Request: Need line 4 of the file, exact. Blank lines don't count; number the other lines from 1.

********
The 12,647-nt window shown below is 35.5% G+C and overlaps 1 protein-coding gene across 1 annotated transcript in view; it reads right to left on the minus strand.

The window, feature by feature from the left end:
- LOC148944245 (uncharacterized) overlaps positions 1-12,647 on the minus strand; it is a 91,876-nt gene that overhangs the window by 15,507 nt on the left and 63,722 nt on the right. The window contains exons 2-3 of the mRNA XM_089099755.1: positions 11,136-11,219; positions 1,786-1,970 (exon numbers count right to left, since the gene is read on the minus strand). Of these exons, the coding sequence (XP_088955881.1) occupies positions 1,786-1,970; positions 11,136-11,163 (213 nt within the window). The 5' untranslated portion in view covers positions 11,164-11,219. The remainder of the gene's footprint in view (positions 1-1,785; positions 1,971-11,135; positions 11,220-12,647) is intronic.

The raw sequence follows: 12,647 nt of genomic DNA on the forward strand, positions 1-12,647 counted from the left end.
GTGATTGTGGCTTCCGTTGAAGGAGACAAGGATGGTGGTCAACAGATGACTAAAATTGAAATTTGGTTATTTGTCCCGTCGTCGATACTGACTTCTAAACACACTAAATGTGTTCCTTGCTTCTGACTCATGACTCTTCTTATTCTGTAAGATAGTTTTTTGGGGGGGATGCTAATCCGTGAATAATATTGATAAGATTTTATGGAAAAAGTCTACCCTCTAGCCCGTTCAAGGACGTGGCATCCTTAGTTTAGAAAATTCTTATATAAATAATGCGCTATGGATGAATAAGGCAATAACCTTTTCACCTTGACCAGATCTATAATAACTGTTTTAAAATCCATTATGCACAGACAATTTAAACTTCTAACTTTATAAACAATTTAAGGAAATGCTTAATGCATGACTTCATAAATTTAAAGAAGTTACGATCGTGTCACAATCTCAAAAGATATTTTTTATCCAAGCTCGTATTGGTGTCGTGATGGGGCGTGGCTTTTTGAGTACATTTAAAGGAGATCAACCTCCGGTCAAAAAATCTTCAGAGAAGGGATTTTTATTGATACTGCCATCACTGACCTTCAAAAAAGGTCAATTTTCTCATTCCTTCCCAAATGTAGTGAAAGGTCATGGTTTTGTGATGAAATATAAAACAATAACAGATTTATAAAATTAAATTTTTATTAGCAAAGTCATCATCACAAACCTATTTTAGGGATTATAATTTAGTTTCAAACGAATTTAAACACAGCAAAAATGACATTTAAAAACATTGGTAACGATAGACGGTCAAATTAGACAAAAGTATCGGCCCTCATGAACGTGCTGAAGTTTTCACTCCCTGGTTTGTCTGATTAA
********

The raw sequence follows: 12,647 nt of genomic DNA on the forward strand, positions 1-12,647 counted from the left end.